We have a confession to make. We bet you’ve done it, too, nodding along when your friends bring up the book that everyone has read. We’re just fudging, right? You can’t read everything, can you? No judgment, now: here are 8 books we’ve lied about reading. But please don’t take our lies as condemnation—these are fantastic books. We’re just really, really busy…
Some say she’s cold and unfeeling, calculating to a subhuman degree, and basically totally nutso. I say Amy Dunne is just a smart, sensitive woman in a man’s world, frustrated by patriarchy, down with to-do lists, and dedicated to the fine art of revenge! This powerhouse of a novel sees crime writer Gillian Flynn come into her own as a dramatic storyteller in full command of her many gifts.
Crazy like: A fox! Amy is a hottie!
Best crazy moment: The box cutter. ’Nuff said.
Wendy’s Fictional Dinner Party Guest: Atticus Finch
Perhaps it’s a cliché to want to have dinner with Atticus Finch—lawyer, father, all-around good man. Atticus is known for his conscience, grace, compassion, and morality. I suspect that his words would be full of insight and wisdom, and challenge me to sit straighter in my chair.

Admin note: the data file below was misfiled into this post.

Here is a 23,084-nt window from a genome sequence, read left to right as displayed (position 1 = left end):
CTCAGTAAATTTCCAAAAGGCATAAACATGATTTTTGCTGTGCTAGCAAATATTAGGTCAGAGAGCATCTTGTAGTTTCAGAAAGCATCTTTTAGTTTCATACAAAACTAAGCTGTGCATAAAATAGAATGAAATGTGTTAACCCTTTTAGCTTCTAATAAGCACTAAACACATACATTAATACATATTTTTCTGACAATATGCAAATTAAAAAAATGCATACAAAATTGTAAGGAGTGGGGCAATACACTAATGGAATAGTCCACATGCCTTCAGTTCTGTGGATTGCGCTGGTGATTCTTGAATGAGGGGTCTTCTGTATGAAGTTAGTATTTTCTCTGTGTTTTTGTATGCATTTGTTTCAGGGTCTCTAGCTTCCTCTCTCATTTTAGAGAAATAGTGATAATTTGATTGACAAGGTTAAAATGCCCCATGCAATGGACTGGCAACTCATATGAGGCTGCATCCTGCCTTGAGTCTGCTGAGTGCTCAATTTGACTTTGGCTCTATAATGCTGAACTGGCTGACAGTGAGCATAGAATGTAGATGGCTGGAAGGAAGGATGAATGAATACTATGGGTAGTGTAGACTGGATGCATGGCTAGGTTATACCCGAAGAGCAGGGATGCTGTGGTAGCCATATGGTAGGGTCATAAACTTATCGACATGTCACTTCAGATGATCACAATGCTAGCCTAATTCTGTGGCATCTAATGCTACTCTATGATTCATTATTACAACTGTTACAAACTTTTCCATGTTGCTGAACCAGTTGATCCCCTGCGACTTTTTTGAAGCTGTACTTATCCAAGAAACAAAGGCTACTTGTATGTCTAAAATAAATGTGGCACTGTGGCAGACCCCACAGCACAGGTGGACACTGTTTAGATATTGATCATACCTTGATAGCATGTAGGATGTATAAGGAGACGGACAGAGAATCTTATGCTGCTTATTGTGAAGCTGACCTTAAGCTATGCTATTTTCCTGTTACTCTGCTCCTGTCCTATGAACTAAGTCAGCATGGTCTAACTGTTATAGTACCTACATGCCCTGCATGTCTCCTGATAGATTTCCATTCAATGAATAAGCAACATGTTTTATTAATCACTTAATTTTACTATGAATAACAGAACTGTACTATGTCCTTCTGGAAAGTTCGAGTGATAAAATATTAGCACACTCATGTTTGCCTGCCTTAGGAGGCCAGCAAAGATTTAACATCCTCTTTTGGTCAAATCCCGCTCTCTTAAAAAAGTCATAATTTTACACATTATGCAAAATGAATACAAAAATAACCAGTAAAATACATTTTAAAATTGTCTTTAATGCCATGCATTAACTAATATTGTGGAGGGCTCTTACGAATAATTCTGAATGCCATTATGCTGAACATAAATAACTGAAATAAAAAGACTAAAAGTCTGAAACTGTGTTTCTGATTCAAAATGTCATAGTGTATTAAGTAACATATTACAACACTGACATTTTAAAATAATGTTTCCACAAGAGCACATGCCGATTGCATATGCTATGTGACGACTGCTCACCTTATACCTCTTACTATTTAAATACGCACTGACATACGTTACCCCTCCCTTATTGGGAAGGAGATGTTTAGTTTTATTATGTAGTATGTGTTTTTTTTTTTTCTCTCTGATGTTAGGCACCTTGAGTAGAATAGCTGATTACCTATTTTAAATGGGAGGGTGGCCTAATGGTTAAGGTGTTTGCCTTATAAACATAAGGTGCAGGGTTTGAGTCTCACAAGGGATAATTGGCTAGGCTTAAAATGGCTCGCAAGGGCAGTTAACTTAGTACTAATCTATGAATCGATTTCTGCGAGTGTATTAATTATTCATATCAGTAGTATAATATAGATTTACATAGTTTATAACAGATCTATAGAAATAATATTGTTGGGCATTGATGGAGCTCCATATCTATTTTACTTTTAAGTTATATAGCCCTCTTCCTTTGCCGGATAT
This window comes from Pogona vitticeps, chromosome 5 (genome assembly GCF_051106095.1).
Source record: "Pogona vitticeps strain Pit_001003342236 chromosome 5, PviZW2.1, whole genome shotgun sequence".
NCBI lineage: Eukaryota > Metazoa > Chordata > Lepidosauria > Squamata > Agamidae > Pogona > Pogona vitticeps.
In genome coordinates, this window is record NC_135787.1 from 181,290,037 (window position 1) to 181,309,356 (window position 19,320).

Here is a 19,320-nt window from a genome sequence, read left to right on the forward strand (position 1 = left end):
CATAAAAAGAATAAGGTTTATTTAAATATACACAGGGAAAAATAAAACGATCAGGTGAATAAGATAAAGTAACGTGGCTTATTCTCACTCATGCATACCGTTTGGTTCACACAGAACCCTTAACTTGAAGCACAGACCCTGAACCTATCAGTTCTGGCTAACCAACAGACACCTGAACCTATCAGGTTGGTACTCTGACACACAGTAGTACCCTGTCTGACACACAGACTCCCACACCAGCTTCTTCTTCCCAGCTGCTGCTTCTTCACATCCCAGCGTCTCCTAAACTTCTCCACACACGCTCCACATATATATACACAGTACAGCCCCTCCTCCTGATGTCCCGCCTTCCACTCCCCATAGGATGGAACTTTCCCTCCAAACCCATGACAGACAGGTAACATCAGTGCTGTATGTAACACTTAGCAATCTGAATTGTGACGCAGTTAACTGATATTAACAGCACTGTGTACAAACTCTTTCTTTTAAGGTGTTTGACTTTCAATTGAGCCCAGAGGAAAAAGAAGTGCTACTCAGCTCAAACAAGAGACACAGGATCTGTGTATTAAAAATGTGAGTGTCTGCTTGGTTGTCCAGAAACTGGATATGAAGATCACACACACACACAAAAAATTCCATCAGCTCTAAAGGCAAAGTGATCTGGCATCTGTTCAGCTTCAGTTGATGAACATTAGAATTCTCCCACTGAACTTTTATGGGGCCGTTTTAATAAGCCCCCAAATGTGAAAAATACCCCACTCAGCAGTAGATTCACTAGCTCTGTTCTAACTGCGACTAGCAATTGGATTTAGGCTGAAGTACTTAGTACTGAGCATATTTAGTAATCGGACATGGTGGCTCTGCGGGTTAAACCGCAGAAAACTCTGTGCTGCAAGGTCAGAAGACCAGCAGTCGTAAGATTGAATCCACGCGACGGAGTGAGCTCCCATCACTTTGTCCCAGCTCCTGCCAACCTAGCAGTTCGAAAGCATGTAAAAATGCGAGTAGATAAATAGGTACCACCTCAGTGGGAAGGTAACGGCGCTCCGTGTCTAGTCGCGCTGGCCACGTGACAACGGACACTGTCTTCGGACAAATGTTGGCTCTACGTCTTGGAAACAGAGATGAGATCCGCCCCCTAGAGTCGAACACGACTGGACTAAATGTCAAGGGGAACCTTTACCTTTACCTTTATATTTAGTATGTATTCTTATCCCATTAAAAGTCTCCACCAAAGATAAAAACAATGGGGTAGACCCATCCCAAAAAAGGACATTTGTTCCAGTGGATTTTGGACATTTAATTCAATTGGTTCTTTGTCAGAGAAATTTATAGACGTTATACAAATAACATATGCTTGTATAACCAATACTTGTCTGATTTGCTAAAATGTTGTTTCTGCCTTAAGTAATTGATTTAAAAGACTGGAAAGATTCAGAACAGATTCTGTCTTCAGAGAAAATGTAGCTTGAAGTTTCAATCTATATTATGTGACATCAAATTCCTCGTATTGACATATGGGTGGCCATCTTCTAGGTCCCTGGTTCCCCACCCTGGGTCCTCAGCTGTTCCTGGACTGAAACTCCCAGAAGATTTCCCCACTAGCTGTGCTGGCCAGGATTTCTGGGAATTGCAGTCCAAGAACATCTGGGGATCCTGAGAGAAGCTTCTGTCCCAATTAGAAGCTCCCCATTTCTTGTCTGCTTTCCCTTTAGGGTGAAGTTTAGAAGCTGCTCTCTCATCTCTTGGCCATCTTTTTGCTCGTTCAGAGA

I told the editor of ANGELA’S ASHES that I’d read this book so she would stop leaving copies of it on my desk. It’s not that I don’t want to read it—I really, really do! I just haven't found the time yet, and my office quickly runs out of shelving space for books. —Taylor
"When I look back on my childhood I wonder how I managed to survive at all. It was, of course, a miserable childhood: the happy childhood is hardly worth your while. Worse than the ordinary miserable childhood is the miserable Irish childhood, and worse yet is the miserable Irish Catholic childhood." So begins the luminous memoir of Frank McCourt, born in Depression-era Brooklyn to recent Irish immigrants and raised in the slums of Limerick, Ireland. Frank's mother, Angela, has no money to feed the children since Frank's father, Malachy, rarely works, and when he does he drinks his wages. Yet Malachy -- exasperating, irresponsible and beguiling-- does nurture in Frank an appetite for the one thing he can provide: a story. Frank lives for his father's tales of Cuchulain, who saved Ireland, and of the Angel on the Seventh Step, who brings his mother babies. Perhaps it is story that accounts for Frank's survival. Wearing rags for diapers, begging a pig's head for Christmas dinner and gathering coal from the roadside to light a fire, Frank endures poverty, near-starvation and the casual cruelty of relatives and neighbors--yet lives to tell his tale with eloquence, exuberance and remarkable forgiveness. Angela's Ashes, imbued on every page with Frank McCourt's astounding humor and compassion, is a glorious book that bears all the marks of a classic.
Tulsa, OK: You may want to spend more time in Oklahoma than the Joads, who were driven from their homestead during the Dust Bowl migration of the 1930s. Steinbeck’s powerful landmark novel is perhaps the most American of the American classics.